News Stories, 22 July 2014
ABIDJAN, Côte d'Ivoire, July 22 (UNHCR) – The UN refugee agency's Honorary Lifetime Goodwill Ambassador Barbara Hendricks recently met with stateless people in Côte d'Ivoire, where she saw first-hand how government efforts are helping to resolve a problem affecting hundreds of thousands of people countrywide.
Hendricks visited the West African country, which has one of the biggest stateless populations on the continent, last month to raise awareness in the lead-up to the mid-September global launch of UNHCR's 10-year campaign to end statelessness.
"A stateless person is someone who is like a ghost – they are invisible to all the things we take for granted," said the Goodwill Ambassador. "Imagine how it feels to not exist in the eyes of the law – to not be able to go to school, take an exam, open a bank account, travel, get married or register your children's birth. All doors are closed and this is deeply frustrating – limiting your life and your family's ability to move forward."
Based on data from the Ivoirian government, UNHCR estimates that 700,000 people are stateless or of undetermined nationality in the country. The high number is due to several factors: After Independence in 1960, changes in the legal code prevented the descendants of immigrants from acquiring Ivoirian citizenship. During the 2002 civil war and the 2010-2011 post-electoral crisis, the destruction of civil registries and the loss of individual documentation made it very difficult for people to prove their citizenship. Abandoned children are not covered by national legislation and therefore do not have Ivoirian citizenship. In addition, tens of thousands of children are at risk of statelessness because they have never been registered at birth and therefore cannot prove their national affiliation.
Antoinette, 35, was born in Bondoukou, close to the Ghanaian border, but migrated to Yopougon in Abidjan to become a trader. Although she has a birth certificate and even an Ivorian national identity (ID) card issued in the 1990s, she was rejected when she applied for the new ID card in 2008. Since then, she must annually obtain an "attestation d'identité", an administrative document issued by local municipalities, which has little real value, and has not been able to prove her citizenship.
When the Goodwill Ambassador asked her what being stateless meant in practical terms, she said, "I cannot open a bank account, I cannot vote, I cannot help my children as much as I would like, I cannot buy land, it's a real nightmare."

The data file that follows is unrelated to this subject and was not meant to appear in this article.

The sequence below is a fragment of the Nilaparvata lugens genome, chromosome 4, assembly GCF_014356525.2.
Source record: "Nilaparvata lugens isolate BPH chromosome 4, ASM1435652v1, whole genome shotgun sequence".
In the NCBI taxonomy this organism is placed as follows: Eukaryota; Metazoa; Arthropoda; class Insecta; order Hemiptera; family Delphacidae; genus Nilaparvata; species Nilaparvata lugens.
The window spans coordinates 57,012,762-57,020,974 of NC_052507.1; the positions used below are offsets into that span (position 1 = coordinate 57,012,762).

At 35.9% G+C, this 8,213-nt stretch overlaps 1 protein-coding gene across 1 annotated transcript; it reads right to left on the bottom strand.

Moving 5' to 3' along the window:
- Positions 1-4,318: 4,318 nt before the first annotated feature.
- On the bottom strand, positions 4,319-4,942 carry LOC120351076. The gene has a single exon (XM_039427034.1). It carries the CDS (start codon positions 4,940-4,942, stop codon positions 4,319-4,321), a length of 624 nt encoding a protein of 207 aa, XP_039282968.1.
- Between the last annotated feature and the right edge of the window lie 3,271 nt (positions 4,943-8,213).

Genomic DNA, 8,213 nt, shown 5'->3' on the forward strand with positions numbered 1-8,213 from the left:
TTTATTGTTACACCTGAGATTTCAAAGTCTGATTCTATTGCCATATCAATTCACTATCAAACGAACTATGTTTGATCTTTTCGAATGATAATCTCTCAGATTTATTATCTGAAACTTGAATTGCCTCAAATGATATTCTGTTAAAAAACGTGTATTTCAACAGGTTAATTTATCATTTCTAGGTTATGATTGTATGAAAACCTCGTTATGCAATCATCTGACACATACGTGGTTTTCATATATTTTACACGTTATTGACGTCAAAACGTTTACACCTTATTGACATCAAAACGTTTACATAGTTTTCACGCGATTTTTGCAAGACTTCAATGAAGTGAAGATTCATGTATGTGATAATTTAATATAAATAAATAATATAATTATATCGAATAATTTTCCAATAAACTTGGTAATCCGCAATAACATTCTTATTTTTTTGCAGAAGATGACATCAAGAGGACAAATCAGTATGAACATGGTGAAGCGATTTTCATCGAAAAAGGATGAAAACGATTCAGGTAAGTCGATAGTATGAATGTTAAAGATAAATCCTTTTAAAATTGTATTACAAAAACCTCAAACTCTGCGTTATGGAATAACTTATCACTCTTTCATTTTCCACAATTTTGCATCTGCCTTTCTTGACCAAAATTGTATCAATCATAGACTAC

Côte d'Ivoire has just begun a new phase of issuing ID cards and it remains to be seen whether Antoinette will be able to prove her nationality.
During her visit to SOS Village, an orphanage in Aboisso about 115 km east of Abidjan, Hendricks spoke with children who received birth certificates with the help of UNHCR and its Government partner, the Ministry of Justice, Human Rights and Public Liberties.
One girl recalled arriving in the orphanage school in July 1997 and feeling powerless and isolated from the rest of society because she did not have a legal identity. "It was a real joy to finally receive my papers; I could not help but be overjoyed," she said.
The students gave themselves impressive pseudonyms like philosopher Denis Diderot and writer Guy de Maupassant. They were full of hope that their documents could help them achieve their ambitions to become lawyers, architects and historians.
On a field trip to Dronguine in western Côte d'Ivoire, Hendricks participated in a ceremony organized by UNHCR and its Government partner, the Service d'Aide et d'Assistance aux Réfugiés et Apatrides, in which children received birth certificates for the first time. These documents confirm their name, place and date of birth, and parentage, and reduce the risk of statelessness.
Elise, a mother of three, told Hendricks, "Having documents for my children gives me great joy. It took us a while to obtain them because of the war. A child without documents is like a child who is not born, does not exist. Now, they have the opportunity to do whatever they want, go to school, work and have a future."
The Government of Côte d'Ivoire has made significant progress in addressing the problem of statelessness. In October 2013 it acceded to the two international conventions relating to statelessness. It is currently leading a registration campaign that allows stateless people who meet specific criteria to acquire Ivoirian citizenship through simple declaration, and will host a Regional Conference on Statelessness in the fall of 2014.
Hendricks' June 24-26 visit concluded with meetings with the country's Minister of Justice, Human Rights and Public Liberties, Gnenema Coulibaly, and Minister of Solidarity, Family, Women and Children, Anne Desiree Ouloto.
Minister Coulibaly emphasized, "The eradication of statelessness is a real priority for the Ivoirian Government. It is an honour for us that Mrs. Barbara Hendricks has lent her image, voice and person to this cause. Every person in Côte d'Ivoire needs and deserves an identity. You can count on the full commitment of the Ivoirian Government to tackle this issue."
Citing it as a good example, Hendricks added, "Côte d'Ivoire is taking positive steps to eradicate statelessness. This comes at a time when UNHCR will be launching a worldwide campaign in September to eradicate statelessness in 10 years and ensure that an estimated 10 million people who are stateless across the globe are given the same rights as the rest of us."
By Nora Sturm in Abidjan, Côte d'Ivoire